On Tap Credit Union’s Mortgage Program Meets Buyer Needs at Every Stage

With mortgage rates now soaring to 7.23% — the highest since 2001 — renters nationwide are finding homeownership distressingly out of reach.

In the Denver metro area, where rent can be 29% higher than the national median, residents particularly struggle with the cost of living. Recent college graduates, moderate-wage workers, and anyone else who didn’t jump on lower interest rates in previous years have become more firmly rooted in place.

That’s why On Tap Credit Union, which serves the Colorado cities of Golden and Arvada, knew it needed to go above and beyond to help members. In recent years, the credit union has designed new mortgage products, collaborated with local organizations, and expanded its forms of assistance. In 2022 alone, On Tap funded $3 million in affordable mortgage solutions for low- to moderate-income families.

By innovating solutions for various aspects of homeownership — from start to finish — On Tap can meet the varying needs of members as much as possible.

“Every situation is different. What we’re doing is targeting our effort based on the person,” said Daisy Perez, a mortgage executive and lead developer of the initiatives. “There’s no way just one solution could fix this issue.”

New partnerships have been fruitful. Through Habitat for Humanity of Colorado, Impact Development fund, and the Colorado Housing and Finance Authority, members can buy a home for as little as a $1,000 down payment. In some cases, On Tap lends up to 40% of the home value, Habitat lends up to 60%, and together, some qualified families can be approved for a $650,000 home. The credit union helped members close on three such homes last month.

“Payments are capped at 30% of a household’s actual monthly earnings, and new homeowners are required to attend financial education courses to ensure they don’t go over budget,” said Perez.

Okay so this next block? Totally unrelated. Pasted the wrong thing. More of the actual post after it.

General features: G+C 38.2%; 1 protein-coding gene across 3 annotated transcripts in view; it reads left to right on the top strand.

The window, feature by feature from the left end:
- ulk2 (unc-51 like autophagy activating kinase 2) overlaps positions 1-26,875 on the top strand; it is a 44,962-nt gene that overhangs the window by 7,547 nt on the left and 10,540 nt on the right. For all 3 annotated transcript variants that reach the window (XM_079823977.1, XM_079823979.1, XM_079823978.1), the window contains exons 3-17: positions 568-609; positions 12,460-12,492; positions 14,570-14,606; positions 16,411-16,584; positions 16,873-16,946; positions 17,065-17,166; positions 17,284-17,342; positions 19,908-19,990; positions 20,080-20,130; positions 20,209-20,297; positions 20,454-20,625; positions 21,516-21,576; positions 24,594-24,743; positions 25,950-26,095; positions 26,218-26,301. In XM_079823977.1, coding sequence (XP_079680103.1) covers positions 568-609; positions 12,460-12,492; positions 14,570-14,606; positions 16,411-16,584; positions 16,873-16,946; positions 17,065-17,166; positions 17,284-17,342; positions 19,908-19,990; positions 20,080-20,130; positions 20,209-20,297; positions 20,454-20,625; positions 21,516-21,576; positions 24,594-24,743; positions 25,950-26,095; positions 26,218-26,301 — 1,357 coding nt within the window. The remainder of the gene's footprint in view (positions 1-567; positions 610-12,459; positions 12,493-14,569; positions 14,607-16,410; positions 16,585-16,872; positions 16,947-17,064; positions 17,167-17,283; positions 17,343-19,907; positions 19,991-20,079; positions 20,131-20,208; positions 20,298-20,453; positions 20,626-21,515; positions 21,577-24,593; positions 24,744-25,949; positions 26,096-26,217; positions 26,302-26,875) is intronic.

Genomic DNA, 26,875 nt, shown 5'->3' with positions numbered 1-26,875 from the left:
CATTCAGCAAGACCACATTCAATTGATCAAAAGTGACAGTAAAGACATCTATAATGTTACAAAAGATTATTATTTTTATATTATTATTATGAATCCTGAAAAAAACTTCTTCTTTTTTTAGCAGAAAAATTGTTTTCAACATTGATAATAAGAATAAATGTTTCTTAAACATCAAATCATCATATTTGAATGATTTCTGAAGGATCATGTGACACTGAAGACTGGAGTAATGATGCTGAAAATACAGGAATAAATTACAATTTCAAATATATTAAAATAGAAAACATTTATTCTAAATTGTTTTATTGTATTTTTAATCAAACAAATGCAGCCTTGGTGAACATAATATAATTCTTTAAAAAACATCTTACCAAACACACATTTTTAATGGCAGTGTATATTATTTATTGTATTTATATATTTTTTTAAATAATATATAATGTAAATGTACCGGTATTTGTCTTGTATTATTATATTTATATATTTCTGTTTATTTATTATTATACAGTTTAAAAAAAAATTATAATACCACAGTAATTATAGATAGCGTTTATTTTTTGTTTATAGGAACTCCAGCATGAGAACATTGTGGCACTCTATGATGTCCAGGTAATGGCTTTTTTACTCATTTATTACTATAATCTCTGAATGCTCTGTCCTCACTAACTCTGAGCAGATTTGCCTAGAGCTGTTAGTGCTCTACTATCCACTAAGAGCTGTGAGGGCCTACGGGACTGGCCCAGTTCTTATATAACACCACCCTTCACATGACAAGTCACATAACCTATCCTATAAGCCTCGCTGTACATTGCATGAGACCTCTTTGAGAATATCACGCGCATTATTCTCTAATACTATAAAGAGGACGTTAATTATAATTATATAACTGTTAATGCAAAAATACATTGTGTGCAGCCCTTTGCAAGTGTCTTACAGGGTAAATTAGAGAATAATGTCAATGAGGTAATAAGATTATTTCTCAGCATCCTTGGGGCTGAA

Another organization, the Denver-based Dearfield Fund for Black Wealth, provides up to $40,000 in down payment assistance for qualified homeowners who identify as Black. Buyers don’t make monthly payments on the loan, instead repaying the amount in full (plus 5% of the home’s appreciation) once they sell or refinance it.

First-time homeowners also have access to up to 6% toward a metro-area home through metroDPA, and On Tap alone offers up to $12,500 toward down payment or closing costs. Last year, its employees also started volunteering with Habitat for Humanity in Colorado to help members restore their future homes.

The credit union’s efforts haven’t gone unnoticed. Earlier this year, Golden and Arvada residents selected the credit union as one of Colorado Community Media’s “Best of the Best” across seven categories, three of which relate to its mortgage services. Perez, who joined the credit union two years ago, was named on the prestigious National Association of Hispanic Real Estate Professionals Top 250 List for 2023 for her performance and effort in promoting financial education among Hispanic homebuyers.

On Tap has three new programs in the works, including a reduced adjustable interest rate for members (nearly 2 percent below market rate) and an Accessory Dwelling Unit financing program to spur more development. The Denver area is short 171,000 homes, and no builder or developer can cope with the demand, said Perez.

“We’re trying to be as creative as we can,” she said. “There is risk, but if there’s a way we can mitigate it by putting a family in a good financial situation, that’s how we decrease it — by providing advocacy and education and all the tools they need to succeed.”

Posted in Colorado, Top Headlines.